How to say what you mean without being mean

By Kimberly Giles,KSL.com Contributor | Posted - Jul 23rd, 2012 @ 9:15am



SALT LAKE CITY — Life is a complicated and messy endeavor. In LIFEadvice, Life Coach Kim Giles is here to help you with simple, principle- based solutions to the challenges you face. Coach Kim will empower you to get along with others and become the best you.

Question:

I guess I have issues with communication. I try to be a nice person and let things go, but after a while of being treated badly I explode and let the person have it. I don’t like how I handle these things but don’t know a better way. How can I handle conversations better?

Answer:

You can learn to see these situations more accurately and speak your truth in a loving way, up front, right when things bother you.

Seeing situations accurately means knowing when to forgive and let things go, and when issues need to be brought up and dealt with. Gaining clarity and seeing these situations accurately is not hard. You just need to understand some truths about human nature.

Related:

Here are 10 points to improve your relationship skills.

  1. You are not being “nice” when you let offenses go. You are being scared. You are afraid you aren't good enough and are willing to betray yourself to gain approval from others. You may not be bringing these issues up, but you are not forgiving them and letting them go, either. You are holding onto them and they are building resentment toward other people. These offenses will fester until you either get sick or explode, and neither will be a very pleasant experience.
  2. Your “nice” behavior is really a subconscious program of fear that started when you were a child. This fear says it’s always safer to stay quiet. This program is not serving you as an adult. You must learn to speak your truth and do it in a loving way.
  3. Most bad behavior (toward you from other people) is not really about you. It is about their fears about their own value. This means most bad behavior is a plea for love and validation. When you see behavior this way, you can handle the person and the conversation in a way that validates both of you.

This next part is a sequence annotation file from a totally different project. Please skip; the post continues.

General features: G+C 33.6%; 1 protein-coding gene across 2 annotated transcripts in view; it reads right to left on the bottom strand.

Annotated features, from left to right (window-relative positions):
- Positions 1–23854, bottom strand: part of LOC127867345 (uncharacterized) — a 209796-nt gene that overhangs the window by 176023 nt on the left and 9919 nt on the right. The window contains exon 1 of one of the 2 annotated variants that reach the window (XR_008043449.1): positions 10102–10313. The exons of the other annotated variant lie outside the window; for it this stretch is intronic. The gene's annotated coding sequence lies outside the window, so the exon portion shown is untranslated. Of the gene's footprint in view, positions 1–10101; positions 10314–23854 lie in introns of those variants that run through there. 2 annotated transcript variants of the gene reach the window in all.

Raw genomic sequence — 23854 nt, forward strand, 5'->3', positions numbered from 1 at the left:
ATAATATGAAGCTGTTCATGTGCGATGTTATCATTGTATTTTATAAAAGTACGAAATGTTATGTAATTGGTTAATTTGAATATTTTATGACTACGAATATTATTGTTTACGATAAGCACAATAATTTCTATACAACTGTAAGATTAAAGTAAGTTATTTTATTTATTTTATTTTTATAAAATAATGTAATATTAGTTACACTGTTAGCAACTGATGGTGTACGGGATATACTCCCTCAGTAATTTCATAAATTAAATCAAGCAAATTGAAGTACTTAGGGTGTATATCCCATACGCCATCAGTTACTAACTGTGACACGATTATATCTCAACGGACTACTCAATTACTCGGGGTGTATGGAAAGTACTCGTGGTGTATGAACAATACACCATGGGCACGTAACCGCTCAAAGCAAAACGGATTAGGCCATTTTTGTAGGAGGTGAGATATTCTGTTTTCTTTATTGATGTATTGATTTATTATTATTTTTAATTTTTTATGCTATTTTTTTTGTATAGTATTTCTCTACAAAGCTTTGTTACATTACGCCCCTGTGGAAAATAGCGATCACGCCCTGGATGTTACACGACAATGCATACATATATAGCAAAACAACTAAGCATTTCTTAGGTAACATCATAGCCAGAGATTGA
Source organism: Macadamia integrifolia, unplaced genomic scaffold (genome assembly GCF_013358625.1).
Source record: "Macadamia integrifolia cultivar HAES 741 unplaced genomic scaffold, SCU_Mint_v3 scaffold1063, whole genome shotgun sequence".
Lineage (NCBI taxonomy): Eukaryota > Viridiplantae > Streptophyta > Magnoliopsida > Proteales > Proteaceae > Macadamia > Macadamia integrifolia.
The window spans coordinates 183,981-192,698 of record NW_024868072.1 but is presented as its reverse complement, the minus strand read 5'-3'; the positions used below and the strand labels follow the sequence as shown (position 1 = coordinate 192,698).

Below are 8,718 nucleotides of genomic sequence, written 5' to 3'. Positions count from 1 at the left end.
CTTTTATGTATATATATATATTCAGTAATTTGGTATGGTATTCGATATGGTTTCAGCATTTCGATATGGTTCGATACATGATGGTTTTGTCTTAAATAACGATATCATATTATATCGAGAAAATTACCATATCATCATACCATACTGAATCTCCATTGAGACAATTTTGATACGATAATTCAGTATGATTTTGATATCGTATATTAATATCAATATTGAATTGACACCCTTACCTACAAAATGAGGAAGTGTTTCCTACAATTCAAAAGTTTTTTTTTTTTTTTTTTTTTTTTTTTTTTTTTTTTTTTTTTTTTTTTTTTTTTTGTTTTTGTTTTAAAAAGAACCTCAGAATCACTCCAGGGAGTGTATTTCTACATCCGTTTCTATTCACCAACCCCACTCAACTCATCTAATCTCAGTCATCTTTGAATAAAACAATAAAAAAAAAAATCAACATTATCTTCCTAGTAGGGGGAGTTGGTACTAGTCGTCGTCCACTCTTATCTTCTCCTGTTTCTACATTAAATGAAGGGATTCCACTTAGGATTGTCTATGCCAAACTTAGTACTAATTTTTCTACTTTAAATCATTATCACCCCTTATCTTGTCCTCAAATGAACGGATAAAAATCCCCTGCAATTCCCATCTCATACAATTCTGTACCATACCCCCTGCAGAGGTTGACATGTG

4. Your value is infinite and absolute. Nothing anyone does, says or thinks about you can change your value or diminish who you are. Given this truth, could you forgive this person and give them permission to be a work in progress? They are doing the best they can with what they know, they just don’t know very much. Could you really let it go?
  5. If you can’t truly let it go, and it’s going to continue to bother you, then it is more loving to bring it up.
  6. You must bring this up (meaning, talk about it) from a place of love for yourself and the other person. This cannot be about making them the bad guy or proving you’re right. It has to be about improving your relationship and honoring and respecting both your feelings and your right to be a work in progress. It must be a mutually validating conversation that creates a win-win outcome. You must handle this conversation with love and compassion toward the other person.
  7. Ask Coach Kim
    Do you have a question for Coach Kim, or maybe a topic you'd like her to address?
    Email her at kim@lif eadviceradio.com.

  8. Figure out the end result you want to come from this conversation ahead of time, so you don’t lose sight of your end goal. Focus the conversation on the behavior you want to see moving forward, not on rehashing and condemning their past behavior. This will prevent the other person from getting defensive. Most people are willing to change their behavior, but this can’t happen if you don’t speak up.
  9. Always ask questions and listen to their thoughts and feelings first, then they will be more open to hearing yours.
  10. Before you speak your truth, ask permission to do so. This shows the other person you honor and respect them and it creates a safer place for you to be heard and understood. Here are some examples of permission questions: “Would you be willing to let me share some of my feelings about this? Would you be willing to let me finish what I have to say before responding? Would you be open to some feedback, even if it’s hard to hear? Do you know I care about you and want us to have a good relationship?”
  11. Give people some time to process your truth. Don’t react to their first reaction. Let them sit with your truth a while and process their feelings about it. You must let them experience this situation the way they choose to. Their life is their perfect classroom (the right one for them), and this experience is in their life for a perfect reason. You must speak your truth in a loving way, and leave the rest on their shoulders.

Remember, every time you speak to anyone, their fears of not being good enough are going to show up. You must tread very carefully here. You are dealing with a person’s self-esteem. This is sacred ground. Treat them as you would like to be treated.

You will find that as you practice this and speak your truth more often, people will actually respect you and like you more. People would rather hear the truth than a “nice” response which isn’t truth.

You can do this.

Kimberly Giles is the founder and president of www.ldslifecoaching.com and www.claritypointcoaching.com. She is a sought after life coach and popular speaker who specializes in Clarity: seeing yourself, others and situations accurately.

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